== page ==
• Light Cast on the Future

    Every now and then, a single event can cast a bright and unexpected light on a complex issue of much wider significance. Just such an event was the government’s decision to award the contract to build a new ferry to a Bangladeshi firm rather than a New Zealand boatbuilder.

    At first sight, the main reason for concern may be seen as the safety and reliability of the new vessel. Bangladesh does not have a boatbuilding industry of any repute; the New Zealand order will be their first contract for a foreign customer. Those who eventually travel on the ferry – bearing in mind recent bad experiences with ferries plying Pacific routes – will hope that the government’s confidence is justified.

    But the real worry lies in the reasons given by ministers for the decision. The factor that weighed above all others, we are told, is that the Bangladeshis could build the vessel much more cheaply. The reputation for quality and technical excellence painstakingly built up by the New Zealand industry, it seems, counted for nothing. The efforts made to promote that industry to world markets – as witness the taxpayer subsidies to the America’s Cup campaigns – were apparently just money down the drain.

    And if even our own government preferred to rebuff the New Zealand industry by buying foreign, why should any other customer reach a different conclusion? If the reasoning followed by ministers is sound, the decision means, in effect, the death knell of a proud New Zealand industry that has represented one of the few (and dwindling) instances of a technically advanced capability that can look world competition in the eye.

    But the light cast by this decision illuminates yet more. If the reasoning applied in the case of boatbuilding is correct, why would it not apply to any other New Zealand manufacturing sector? We have already seen the consequences of such thinking in areas like railway rolling stock and aircraft maintenance; what will be left if, setting aside all other considerations, price alone must always determine the issue?

    Why does the government not take a more strategic view, recognising that money saved on an individual contract may cost the economy hugely more over time? If one contract after another, each taken in isolation, is awarded on the single criterion of price, and one industry after another accordingly disappears, will that not threaten the destruction of our total manufacturing capability, leaving all our eggs (or milk) in the one basket of dairying?

    The answer constantly offered to these questions is that “the market must prevail”. If decisions do not comply with market realities, we are told, our economy will be weaker in the long run. But, as Keynes’ famous dictum put it, “in the long run, we are all dead”. By the time the last person turns out the lights, those responsible will have departed the scene and will not be around to see the results of their handiwork.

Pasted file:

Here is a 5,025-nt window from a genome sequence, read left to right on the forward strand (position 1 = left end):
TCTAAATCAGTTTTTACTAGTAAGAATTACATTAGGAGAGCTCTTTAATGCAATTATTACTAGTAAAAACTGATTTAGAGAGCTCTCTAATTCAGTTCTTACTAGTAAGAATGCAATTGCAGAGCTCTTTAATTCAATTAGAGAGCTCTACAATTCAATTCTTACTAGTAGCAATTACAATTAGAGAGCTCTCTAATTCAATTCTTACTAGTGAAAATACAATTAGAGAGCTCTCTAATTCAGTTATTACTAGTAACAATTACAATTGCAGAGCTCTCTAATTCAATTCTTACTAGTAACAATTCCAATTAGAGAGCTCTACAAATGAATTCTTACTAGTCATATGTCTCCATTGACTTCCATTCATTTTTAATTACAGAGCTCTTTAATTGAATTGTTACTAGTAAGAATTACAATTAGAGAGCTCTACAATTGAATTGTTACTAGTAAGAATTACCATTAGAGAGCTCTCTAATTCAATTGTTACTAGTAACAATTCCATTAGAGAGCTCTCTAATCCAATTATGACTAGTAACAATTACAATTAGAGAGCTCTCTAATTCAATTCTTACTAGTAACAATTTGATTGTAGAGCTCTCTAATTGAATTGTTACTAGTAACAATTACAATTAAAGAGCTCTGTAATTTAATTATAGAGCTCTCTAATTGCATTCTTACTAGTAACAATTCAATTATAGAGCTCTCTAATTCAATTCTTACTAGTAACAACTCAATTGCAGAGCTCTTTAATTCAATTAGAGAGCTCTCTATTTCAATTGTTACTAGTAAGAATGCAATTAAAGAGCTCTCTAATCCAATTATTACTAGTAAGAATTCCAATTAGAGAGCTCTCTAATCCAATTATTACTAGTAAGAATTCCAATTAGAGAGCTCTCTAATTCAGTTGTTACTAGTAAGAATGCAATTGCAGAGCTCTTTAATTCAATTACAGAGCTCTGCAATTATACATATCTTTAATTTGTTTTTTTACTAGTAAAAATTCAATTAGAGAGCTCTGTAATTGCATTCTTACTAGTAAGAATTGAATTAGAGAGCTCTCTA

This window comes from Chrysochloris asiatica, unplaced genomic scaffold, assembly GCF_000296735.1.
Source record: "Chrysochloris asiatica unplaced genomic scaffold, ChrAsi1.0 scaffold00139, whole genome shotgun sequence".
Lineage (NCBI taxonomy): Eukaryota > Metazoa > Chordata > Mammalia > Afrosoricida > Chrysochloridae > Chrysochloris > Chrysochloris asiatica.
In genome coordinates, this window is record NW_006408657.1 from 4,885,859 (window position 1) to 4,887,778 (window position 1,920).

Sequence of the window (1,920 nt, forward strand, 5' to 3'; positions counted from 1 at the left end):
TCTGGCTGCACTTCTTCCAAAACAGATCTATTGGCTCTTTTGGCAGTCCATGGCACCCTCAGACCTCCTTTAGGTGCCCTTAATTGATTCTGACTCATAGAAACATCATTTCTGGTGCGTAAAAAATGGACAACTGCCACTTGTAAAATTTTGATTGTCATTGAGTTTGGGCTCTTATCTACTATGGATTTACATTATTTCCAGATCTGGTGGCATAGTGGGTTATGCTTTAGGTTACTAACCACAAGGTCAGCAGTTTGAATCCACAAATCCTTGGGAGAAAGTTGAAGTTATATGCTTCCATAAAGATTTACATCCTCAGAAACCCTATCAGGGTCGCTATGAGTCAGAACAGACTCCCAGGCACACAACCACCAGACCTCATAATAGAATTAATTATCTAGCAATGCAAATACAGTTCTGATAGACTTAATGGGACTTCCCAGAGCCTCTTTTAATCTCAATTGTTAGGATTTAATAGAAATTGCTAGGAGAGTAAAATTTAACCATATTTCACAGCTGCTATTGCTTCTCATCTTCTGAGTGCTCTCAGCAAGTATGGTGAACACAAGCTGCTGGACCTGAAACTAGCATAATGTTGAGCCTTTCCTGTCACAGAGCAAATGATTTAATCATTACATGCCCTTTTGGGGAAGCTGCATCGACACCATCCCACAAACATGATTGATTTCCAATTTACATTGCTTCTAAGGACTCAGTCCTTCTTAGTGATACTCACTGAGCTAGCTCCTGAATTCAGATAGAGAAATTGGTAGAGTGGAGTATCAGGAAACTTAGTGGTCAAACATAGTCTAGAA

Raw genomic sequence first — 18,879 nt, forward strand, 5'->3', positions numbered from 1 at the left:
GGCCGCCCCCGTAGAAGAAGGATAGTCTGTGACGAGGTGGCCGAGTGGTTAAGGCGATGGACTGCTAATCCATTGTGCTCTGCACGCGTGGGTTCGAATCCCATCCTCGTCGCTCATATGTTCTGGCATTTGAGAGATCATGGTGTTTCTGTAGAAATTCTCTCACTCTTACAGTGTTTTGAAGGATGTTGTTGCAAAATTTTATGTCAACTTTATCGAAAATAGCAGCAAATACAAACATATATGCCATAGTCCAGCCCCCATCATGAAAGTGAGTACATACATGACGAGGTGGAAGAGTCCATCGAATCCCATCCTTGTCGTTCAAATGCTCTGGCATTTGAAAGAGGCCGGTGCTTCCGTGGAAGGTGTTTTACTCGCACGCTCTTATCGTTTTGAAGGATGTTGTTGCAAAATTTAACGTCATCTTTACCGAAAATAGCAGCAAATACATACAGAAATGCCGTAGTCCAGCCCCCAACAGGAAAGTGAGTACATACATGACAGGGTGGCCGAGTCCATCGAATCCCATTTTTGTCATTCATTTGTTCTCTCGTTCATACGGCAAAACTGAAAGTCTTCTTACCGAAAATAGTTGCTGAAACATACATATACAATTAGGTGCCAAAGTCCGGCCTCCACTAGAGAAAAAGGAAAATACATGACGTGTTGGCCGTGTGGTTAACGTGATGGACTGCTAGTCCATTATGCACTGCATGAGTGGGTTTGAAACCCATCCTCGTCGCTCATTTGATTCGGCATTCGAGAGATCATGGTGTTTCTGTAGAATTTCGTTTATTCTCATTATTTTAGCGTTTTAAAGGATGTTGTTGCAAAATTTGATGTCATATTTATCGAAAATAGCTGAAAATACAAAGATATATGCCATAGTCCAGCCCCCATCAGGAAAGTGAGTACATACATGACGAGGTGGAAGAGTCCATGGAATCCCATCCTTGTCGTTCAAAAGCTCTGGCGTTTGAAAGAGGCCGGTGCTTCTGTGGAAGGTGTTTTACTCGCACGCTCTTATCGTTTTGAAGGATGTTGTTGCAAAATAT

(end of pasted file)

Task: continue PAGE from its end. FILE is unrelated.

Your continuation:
Do they not wonder why so many of today’s economic powerhouses (including many who now enjoy higher living standards than our own) have found it advantageous to provide some protection to domestic industries while they are building up their strength? Why do we think that we alone are so invulnerable that we can successfully entrust our future to a global market place in which we are a tiny player whose interests will be wiped out without a moment’s thought?

    And if even our own government puts New Zealand interests second to the dictates of the “free” global market, what does that tell us of the government’s attitude to the protection of New Zealand interests in contexts such as the negotiation for a Trans Pacific Partnership? Must “market realities” prevail there too? Must New Zealand interests be abandoned – in areas like intellectual property and pharmaceuticals – if they run counter to the demands of the major players in the international marketplace?

    The ideologically driven insistence that the “free” market must always prevail might not be so damaging if the market really were “free”. But the market is rigged – and rigged against our producers and exporters in respect of precisely the issue that our government says matters above all – that is, price.

    Ministers have decreed that decisions on contracts must be made on price alone; and they then ensure that New Zealand manufacturers must, by virtue of the overvalued dollar, carry an enormous price handicap in the race for orders. Our dollar is overvalued because comparatively high interest rates, and the prospect of higher rates to come, offer easy pickings to overseas speculators; our currency, the tenth most traded in the world, serves the interests of those speculators at the expense of our own producers.

    We have learnt nothing from past mistakes. We are about to embark on another destructive round of raising interest rates, thereby pushing up the dollar’s value, destroying yet more of our industry, weakening our ability to pay our way, worsening our trade deficit, increasing our need to borrow, and leading to yet higher interest rates.

    The boatbuilding decision is, in other words, just the latest instalment in a deliberate but disastrously short-sighted policy – and it casts a warning light on our economic future.